Potato Dumplings, Potted Brown Shrimp & Spinach
inspired by Townsend Restaurant
It turns out there are some benefits to going back to eating alone. With Aidan at work I am free to pick whatever I like. Without having to check it is also something he would like to eat. Don’t ask me why, but there is something almost luxurious about being able to choose a dish, cook it, and then eat the entirety of it all by yourself.
Something else that is still a luxury for me is time. As much as I’m picking up bits and bobs of work now, there’s still not enough to fill a normal working week.
So it’s an excellent thing that art galleries have reopened. Because as someone who has had spells of unemployment before (one of the many joys of being a freelancer) you quickly realise that an art gallery is your new best friend.
Often free to go into, you can spend as much time as you like there, and you feel like you are keeping yourself creatively occupied. It practically counts as work. Plus it gets your out the house and away from the horrors of daytime television.
Last week I went to the National Gallery. The first time in four months that I had stood in front of a painting. It was amazing. All those rooms of paintings I normally skip through, I lingered in. All those paintings I had seen before I felt like I was looking at them for the first time.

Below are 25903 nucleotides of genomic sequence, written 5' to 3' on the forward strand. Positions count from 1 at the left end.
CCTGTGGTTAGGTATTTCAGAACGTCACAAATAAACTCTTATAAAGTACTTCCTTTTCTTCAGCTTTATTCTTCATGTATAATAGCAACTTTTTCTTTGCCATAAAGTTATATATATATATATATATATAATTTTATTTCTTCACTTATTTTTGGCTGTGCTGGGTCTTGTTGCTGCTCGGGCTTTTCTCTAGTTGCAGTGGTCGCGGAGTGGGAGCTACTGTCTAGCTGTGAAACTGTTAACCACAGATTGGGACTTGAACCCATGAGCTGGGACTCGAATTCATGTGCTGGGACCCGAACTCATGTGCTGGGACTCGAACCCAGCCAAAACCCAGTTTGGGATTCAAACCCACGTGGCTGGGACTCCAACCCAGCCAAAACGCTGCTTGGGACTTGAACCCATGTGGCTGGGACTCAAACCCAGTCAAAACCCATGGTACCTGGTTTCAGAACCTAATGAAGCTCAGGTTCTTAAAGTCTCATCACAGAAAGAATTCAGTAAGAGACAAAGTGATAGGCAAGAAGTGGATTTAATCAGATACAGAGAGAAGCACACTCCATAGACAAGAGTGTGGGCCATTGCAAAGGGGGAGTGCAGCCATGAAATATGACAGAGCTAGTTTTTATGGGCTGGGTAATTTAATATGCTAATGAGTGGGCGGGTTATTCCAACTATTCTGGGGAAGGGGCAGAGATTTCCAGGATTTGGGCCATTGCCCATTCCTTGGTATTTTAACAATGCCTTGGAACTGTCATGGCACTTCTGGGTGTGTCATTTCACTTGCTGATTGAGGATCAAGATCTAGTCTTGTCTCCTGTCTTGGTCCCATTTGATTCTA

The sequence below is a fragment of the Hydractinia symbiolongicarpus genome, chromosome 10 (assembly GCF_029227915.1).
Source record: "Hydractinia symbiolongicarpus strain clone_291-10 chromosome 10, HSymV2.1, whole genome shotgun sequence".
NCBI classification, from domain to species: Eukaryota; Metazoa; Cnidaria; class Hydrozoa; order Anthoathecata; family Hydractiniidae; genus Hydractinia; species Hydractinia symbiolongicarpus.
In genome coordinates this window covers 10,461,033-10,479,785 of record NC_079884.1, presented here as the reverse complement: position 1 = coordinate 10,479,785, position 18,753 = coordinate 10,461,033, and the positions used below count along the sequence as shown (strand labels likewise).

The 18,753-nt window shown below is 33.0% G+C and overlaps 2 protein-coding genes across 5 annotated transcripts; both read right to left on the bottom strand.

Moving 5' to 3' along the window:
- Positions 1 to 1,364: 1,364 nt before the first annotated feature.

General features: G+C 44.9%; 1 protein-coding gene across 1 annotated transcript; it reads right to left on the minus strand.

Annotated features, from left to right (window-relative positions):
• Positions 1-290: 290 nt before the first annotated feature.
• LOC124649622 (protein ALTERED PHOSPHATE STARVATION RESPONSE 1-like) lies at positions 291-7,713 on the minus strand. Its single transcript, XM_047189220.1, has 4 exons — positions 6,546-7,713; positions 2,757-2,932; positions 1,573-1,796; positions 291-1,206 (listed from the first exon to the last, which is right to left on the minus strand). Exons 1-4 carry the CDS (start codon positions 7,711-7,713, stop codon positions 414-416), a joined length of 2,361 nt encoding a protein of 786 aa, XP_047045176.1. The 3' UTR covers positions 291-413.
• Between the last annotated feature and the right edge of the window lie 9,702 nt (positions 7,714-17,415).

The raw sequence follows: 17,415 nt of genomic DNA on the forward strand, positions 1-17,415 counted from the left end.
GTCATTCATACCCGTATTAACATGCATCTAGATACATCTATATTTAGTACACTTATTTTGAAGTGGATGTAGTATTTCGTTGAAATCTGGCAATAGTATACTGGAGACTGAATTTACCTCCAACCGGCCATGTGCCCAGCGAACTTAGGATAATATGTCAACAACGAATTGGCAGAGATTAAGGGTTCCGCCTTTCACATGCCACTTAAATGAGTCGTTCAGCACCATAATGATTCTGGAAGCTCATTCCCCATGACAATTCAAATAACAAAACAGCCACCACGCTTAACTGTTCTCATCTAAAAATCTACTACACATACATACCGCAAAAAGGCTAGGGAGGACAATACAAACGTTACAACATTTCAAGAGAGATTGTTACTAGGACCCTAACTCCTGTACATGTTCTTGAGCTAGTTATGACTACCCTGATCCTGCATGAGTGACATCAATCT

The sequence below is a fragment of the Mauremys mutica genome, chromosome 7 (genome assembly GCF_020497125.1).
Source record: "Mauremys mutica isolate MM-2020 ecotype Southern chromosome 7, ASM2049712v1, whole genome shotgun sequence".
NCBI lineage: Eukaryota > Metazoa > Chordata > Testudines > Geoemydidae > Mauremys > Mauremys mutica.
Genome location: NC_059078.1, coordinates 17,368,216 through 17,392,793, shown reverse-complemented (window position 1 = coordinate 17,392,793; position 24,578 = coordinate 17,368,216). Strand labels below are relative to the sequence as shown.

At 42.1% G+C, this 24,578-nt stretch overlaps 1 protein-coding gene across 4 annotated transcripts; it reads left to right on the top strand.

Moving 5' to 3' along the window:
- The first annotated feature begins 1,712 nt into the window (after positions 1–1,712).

After such a positive experience I vowed to make it a weekly thing. A trip to a different gallery each week, to discover something new.
Which this week also meant I discovered a new restaurant to be inspired by as well.
Townsend Restaurant is a modern British dining room and cafe set within the Whitechapel Gallery. I hadn’t heard of the restaurant before, but I have sat and eaten in that dining room. When we started dating Aidan took me here, when Angela Hartnett was in charge of the kitchen.
Many chefs have cooked there over the years, but since the end of January it has been renamed (after the architect of the gallery) and run by Nick Gilkinson and Joe Fox.
They traded for only five weeks before the pandemic shut them down. Amazingly within a couple of days of closing they had a takeaway business up and running. Dishes, produce, wine and meal kits all delivered, not just to London, but to the whole of the UK.
Now they are open again but their online shop and delivery system is still up and running. So whether you fancy a trip to an art gallery, or would rather stay at home, there is an option for you.